Thunder Soul you will wonder why. A big-hearted, back-in-the-day tribute — and a stand-alone argument for public-school music programs — Mark Landsman’s bittersweet documentary has designs on your feet, heart and mind.
Celebrating a black Texas high school band that, from 1968 to ’77, vaulted over the color barrier to win nationwide contests, lay down albums and travel to Japan — with financial support from, of all people, Alabama’s governor at the time, George C. Wallace — the film is a riot of impossible Afros and irresistible beats.
Anchored by a 2008 reunion concert in honor of the band’s former teacher, the 92-year-old musical firebrand Conrad O. Johnson Sr. (known to everyone as Prof), a wealth of archival film resurrects a time of civil unrest and racial friction. While the middle-aged alumni, some of whom haven’t touched an instrument in decades, face the daunting task of whipping themselves into performance shape, their spirited interviews bless the day Prof chose a hometown girl and a high school gig over a blossoming musical career. By introducing funky licks, fancy footwork and many of his own compositions to the band’s stodgy set list of jazz standards, this indomitable leader (whose declining health adds a poignant twang to the film’s final scenes) instilled racial pride alongside musical competency.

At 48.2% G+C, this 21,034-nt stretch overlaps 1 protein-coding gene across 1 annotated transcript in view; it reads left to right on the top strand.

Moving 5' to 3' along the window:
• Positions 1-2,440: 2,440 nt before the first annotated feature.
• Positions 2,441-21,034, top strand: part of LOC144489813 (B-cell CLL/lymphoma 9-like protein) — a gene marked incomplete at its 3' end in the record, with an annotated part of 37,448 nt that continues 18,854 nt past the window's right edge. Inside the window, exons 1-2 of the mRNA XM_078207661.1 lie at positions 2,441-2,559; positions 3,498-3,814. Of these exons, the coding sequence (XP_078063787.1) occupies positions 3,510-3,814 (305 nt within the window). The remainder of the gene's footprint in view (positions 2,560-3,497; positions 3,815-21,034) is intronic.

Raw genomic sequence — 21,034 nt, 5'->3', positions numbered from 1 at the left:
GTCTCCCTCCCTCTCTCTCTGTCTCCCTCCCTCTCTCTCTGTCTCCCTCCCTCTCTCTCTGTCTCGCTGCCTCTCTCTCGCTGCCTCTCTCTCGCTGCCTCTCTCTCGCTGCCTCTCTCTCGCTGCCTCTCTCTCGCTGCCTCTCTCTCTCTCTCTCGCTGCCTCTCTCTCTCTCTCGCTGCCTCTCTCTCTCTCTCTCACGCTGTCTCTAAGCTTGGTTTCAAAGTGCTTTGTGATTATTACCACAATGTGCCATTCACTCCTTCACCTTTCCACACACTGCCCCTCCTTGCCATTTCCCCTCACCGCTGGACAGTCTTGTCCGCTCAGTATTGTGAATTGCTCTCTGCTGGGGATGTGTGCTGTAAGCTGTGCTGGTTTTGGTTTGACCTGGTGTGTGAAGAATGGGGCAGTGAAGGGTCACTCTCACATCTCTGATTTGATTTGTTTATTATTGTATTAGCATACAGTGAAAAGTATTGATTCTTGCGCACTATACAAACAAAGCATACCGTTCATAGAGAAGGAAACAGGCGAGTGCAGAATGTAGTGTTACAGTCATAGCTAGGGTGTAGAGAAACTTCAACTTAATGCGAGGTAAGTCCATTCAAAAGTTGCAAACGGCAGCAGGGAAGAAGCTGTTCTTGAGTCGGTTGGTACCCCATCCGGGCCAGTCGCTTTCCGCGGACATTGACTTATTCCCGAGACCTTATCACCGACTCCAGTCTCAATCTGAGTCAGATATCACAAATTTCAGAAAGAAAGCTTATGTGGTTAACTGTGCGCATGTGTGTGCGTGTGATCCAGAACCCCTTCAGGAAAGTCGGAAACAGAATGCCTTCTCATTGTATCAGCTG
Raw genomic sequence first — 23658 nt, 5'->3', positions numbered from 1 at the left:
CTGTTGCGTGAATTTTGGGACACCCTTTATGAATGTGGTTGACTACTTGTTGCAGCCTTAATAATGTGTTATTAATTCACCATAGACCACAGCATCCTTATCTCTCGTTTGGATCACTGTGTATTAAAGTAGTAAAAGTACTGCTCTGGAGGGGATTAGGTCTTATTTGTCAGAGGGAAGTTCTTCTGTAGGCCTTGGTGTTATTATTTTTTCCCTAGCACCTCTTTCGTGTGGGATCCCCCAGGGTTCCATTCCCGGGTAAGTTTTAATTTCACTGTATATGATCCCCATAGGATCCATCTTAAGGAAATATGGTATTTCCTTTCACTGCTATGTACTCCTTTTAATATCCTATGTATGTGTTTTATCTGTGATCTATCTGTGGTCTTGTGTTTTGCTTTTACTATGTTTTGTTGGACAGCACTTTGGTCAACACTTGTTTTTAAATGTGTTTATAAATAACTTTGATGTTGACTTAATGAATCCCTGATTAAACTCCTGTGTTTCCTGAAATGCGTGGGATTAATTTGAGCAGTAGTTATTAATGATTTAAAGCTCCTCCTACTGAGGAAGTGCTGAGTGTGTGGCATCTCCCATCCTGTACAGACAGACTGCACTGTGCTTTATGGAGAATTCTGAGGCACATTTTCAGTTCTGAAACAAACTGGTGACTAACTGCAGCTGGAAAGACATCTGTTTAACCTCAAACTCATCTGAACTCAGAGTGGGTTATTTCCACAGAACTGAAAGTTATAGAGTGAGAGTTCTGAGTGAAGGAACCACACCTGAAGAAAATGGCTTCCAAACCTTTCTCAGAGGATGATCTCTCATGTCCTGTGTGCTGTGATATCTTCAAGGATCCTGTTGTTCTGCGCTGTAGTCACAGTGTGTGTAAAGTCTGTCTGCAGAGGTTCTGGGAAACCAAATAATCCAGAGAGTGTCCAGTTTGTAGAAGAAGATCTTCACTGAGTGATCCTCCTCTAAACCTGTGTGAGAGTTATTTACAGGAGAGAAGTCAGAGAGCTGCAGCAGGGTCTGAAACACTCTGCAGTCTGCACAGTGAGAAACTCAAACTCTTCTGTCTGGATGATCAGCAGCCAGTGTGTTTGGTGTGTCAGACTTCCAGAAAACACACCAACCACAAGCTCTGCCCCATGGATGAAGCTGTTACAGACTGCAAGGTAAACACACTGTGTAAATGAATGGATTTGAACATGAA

The power of the tunes remains valuable, but the legacy of an inspirational teacher? Priceless.